For immunohistology, draining LN were collected 24 and 48 hours after DNFB priming, whereas the skins of sensitized mice were obtained 24 and 48 hours after DNFB challenge. Draining LNs and skin were embedded in optimal cutting compound (OCT), snap-frozen in liquid nitrogen and sectioned at 5 μm. Sections were subsequently fixed in acetone for 10 minutes, placed in 3% H2O2/MeOH solution for 5 minutes to block endogenous peroxidase activity, rinsed in PBS, blocked in 5% FCS for 20 minutes and immunostained with Langerin/CD207. After washing, sections were sequentially overlaid with biotinylated goat anti-rat IgG for 30 minutes and avidin-peroxidase complex for 30 minutes (Sigma). Antigen was revealed with DAB (Sigma) according to the manufacturer's instructions. Sections were counterstained with Mayer's hematoxylin, dehydrated in graded alcohol (70%, 95% and 100% ethanol) and mounted in BDH mounting medium (Merck Eurolabs, Milano, Italy). All immunolocalization experiments were repeated three times with multiple sections, including negative controls for determination of background staining using the appropriate isotype-matched control.
Mice under ketamine/xylazine anesthesia were injected into the dorsal side of both ears with 107 of yellow-green-latex (LX) microspheres (1 μm diameter) (Polyscience) as tracer. Since at the steady state, few DCs migrate to the draining LN, the same ears were painted with DNFB 30 minutes later to create an inflammatory environment. Eight and 24 hours after bead injection, cervical LNs were collected and cells were released by treatment with 1 mg/ml of collagenase D (Roche) for 20 minutes at 37°C. Cells were stained for MHC class II and CD11c expression. The entire cell population of draining LN was analyzed by cytofluorimetry and the absolute number of I-Ad/I-Ed+ or CD11c+-containing green-LX microspheres determined as described (Rotta et al., 2003).
In vitro loading of DCs with latex microspheres and mouse treatment
Murine DCs were generated from bone marrow (BM) of SPARC+/+ mice and SPARC–/– mice. Briefly, BM was harvested by flushing femurs and tibias with medium. Cells were resuspended at 2×106 cells/ml in cRPMI-1640 (Gibco) supplemented with 5 ng/ml of rGM-CSF and 10 ng/ml of murine rIL4 (Endogen). On days 3 and 5 of culture, half of the medium was replaced with fresh medium containing GM-CSF and IL4. On day 6, loosely adherent cells were harvested by gentle pipetting and DCs were purified with CD11c MiniMacs columns according to the manufacturer's instructions (Miltenyi Biotec, Bologna, Italy). Phenotype of the purified CD11c+ fraction was analyzed by flow cytometry using Abs to CD11c, B7.2, CD40, H-2Kd, I-Ad/I-Ed. DCs were incubated with green-LX- or red-LX-microspheres (1:100, DCs: microspheres) for 30 minutes at 37°C, and uptake of the LX-microspheres was determined by FACS analysis of CD11c-gated cells. 5×105 green-LX-loaded DCs from SPARC+/+ and 5×105 red-LX-loaded DCs from SPARC–/– mice (or vice versa) were injected intradermally in the dorsal ear skin of anesthetized SPARC+/+ or SPARC–/– mice (7 mice/group, 2 independent experiments). Mice were sacrificed 48 hours after injection and draining LN were collected and cells analyzed by FACS.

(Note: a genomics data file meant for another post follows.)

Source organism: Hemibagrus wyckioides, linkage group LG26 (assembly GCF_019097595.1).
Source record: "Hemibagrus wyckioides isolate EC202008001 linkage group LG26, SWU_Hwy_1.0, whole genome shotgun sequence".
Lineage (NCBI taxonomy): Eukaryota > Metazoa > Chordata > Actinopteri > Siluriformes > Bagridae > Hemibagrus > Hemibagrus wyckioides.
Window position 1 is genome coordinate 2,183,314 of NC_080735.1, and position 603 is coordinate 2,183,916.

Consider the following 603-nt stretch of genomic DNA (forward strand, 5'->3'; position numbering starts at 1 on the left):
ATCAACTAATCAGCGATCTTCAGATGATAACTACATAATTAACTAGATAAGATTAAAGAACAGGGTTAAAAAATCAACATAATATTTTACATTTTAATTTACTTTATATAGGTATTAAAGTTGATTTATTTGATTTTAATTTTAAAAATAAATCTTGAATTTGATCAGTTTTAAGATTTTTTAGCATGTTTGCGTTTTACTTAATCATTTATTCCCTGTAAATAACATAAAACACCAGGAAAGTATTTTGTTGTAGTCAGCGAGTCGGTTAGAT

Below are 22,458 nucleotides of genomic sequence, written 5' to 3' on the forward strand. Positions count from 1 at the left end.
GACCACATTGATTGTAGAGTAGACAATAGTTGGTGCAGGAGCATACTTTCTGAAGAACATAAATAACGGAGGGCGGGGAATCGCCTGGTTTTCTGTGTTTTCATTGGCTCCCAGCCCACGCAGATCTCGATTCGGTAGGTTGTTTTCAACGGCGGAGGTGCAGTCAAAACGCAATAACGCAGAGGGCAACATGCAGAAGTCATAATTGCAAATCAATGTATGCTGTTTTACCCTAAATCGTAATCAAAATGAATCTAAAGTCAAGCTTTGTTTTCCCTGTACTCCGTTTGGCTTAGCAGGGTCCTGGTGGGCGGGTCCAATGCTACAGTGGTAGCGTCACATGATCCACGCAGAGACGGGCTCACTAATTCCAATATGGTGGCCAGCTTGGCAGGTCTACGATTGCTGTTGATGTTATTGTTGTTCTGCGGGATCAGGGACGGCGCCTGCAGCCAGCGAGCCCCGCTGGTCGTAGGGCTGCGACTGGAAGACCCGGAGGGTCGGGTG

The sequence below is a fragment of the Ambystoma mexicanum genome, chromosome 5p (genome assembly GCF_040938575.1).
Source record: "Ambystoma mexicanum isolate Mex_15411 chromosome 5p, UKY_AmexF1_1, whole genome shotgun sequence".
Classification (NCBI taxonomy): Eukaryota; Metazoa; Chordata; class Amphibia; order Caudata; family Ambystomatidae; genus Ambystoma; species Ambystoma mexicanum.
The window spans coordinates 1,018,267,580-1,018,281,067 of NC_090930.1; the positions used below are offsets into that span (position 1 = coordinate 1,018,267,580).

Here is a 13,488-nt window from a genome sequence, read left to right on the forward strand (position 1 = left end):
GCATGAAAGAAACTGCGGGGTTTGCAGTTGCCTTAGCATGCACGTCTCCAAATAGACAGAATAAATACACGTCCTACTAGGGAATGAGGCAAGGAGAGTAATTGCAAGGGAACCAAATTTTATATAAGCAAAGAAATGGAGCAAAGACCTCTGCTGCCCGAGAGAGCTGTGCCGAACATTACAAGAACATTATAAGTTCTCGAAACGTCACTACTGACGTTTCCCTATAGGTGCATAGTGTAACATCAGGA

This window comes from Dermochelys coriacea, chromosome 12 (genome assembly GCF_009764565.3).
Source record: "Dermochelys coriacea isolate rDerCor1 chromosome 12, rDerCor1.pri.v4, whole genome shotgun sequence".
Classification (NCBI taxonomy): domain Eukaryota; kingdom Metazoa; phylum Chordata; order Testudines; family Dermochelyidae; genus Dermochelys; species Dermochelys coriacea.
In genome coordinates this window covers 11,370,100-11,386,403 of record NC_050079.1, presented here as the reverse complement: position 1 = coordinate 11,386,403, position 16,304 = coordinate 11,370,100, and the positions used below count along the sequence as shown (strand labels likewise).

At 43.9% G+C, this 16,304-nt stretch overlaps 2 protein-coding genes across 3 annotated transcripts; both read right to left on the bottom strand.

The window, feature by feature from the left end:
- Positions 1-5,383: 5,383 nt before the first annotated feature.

T-cell transfer and immunization
T cells were enriched from spleens of DO11.10 OVA transgenic mice by nylon wool separation. CD8 and B220 cells were eliminated by magnetic beads coated with α-CD8 and α-B220 mAb. The negative fraction contained up to 90% CD4+ T cells. To obtain naive CD4+CD25– cells, CD4+CD25+ cells were eliminated by magnetic bead separation using anti-CD25PE (PC61; Caltag) followed by magnetic beads-anti-PE (Miltenyi Biotec, Italy). The negative fraction of this separation contained up to 95% clonotype-specific CD4+CD25– cells. CD4+CD25– cells were labeled with 1 μM carboxy-fluorescein diacetate succinimidyl ester (CFSE; Molecular Probes) for 15 minutes at 37°C before transferring 3×106 cells into recipient mice by tail vein injection. OVA protein (Sigma-Aldrich) was emulsified in CFA (Sigma-Aldrich) and 400 μg was administered intradermally in the dorsal side of the ear pinna. LN draining the site of injection were stained with clonotype-specific mAb KJ1.26-PE (Caltag) and analyzed by FACS for decreased CFSE staining as a function of cell proliferation. The number of transgenic T cells in each LN was calculated as percentage of KJ1.26+/CFSE+ cells among the total cell number.
BM DCs obtained from SPARC+/+ and SPARC–/– mice were tested in vitro for migration in response to CCL20 (MIP-3α). Briefly, triplicate assays were carried out in 96-well microchemotaxis chambers (Neuro Probe, Cabin John, MA) with a 5 μm pore polycarbonate membrane (Costar) separating cells from the medium containing different amounts of MIP-3α (Peprotec). DCs (2×106/ml) were allowed to migrate for 2 hours in DMEM medium containing 0.1% BSA. As a control, replicate samples were pretreated with 200 ng/ml pertussin toxin (Sigma, cat. no. P708) for 1 hour at 37°C. The membrane was removed and stained using the Diff Quick kit. Migrated cells were counted under a microscope (40× objective). Migration index was calculated as the number of cells migrated in the presence of recombinant chemokine divided by the number in medium alone.